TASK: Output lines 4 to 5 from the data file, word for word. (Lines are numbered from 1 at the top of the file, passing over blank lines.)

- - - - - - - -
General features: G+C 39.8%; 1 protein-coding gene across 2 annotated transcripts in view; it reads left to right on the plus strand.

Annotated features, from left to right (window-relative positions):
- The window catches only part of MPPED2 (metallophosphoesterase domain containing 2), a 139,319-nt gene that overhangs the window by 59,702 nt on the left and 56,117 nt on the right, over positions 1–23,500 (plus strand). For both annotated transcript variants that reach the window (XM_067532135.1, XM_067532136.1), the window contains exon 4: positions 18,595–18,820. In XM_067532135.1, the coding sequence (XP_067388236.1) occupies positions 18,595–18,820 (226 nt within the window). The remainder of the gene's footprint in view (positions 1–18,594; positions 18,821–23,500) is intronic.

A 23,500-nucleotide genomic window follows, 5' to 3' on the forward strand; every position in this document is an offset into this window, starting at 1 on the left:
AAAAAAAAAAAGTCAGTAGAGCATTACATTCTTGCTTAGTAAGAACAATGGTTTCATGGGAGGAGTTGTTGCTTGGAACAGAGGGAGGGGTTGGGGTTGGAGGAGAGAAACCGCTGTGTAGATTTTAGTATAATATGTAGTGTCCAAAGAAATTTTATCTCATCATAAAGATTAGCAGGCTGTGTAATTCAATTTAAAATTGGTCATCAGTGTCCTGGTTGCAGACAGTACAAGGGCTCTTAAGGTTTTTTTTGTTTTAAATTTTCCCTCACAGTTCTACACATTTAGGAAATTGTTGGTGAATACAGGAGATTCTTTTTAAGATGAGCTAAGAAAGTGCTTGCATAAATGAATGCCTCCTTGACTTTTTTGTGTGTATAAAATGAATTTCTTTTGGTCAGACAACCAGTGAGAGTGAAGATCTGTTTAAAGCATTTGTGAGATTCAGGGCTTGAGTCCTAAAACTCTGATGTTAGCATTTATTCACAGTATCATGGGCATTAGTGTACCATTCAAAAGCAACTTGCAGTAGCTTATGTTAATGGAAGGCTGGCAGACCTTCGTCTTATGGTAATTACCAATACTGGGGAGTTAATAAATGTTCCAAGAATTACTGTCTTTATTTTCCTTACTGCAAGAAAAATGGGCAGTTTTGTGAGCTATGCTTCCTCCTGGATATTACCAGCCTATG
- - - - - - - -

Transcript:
A 23,500-nucleotide genomic window follows, 5' to 3' on the forward strand; every position in this document is an offset into this window, starting at 1 on the left:
AAAAAAAAAAAGTCAGTAGAGCATTACATTCTTGCTTAGTAAGAACAATGGTTTCATGGGAGGAGTTGTTGCTTGGAACAGAGGGAGGGGTTGGGGTTGGAGGAGAGAAACCGCTGTGTAGATTTTAGTATAATATGTAGTGTCCAAAGAAATTTTATCTCATCATAAAGATTAGCAGGCTGTGTAATTCAATTTAAAATTGGTCATCAGTGTCCTGGTTGCAGACAGTACAAGGGCTCTTAAGGTTTTTTTTGTTTTAAATTTTCCCTCACAGTTCTACACATTTAGGAAATTGTTGGTGAATACAGGAGATTCTTTTTAAGATGAGCTAAGAAAGTGCTTGCATAAATGAATGCCTCCTTGACTTTTTTGTGTGTATAAAATGAATTTCTTTTGGTCAGACAACCAGTGAGAGTGAAGATCTGTTTAAAGCATTTGTGAGATTCAGGGCTTGAGTCCTAAAACTCTGATGTTAGCATTTATTCACAGTATCATGGGCATTAGTGTACCATTCAAAAGCAACTTGCAGTAGCTTATGTTAATGGAAGGCTGGCAGACCTTCGTCTTATGGTAATTACCAATACTGGGGAGTTAATAAATGTTCCAAGAATTACTGTCTTTATTTTCCTTACTGCAAGAAAAATGGGCAGTTTTGTGAGCTATGCTTCCTCCTGGATATTACCAGCCTATG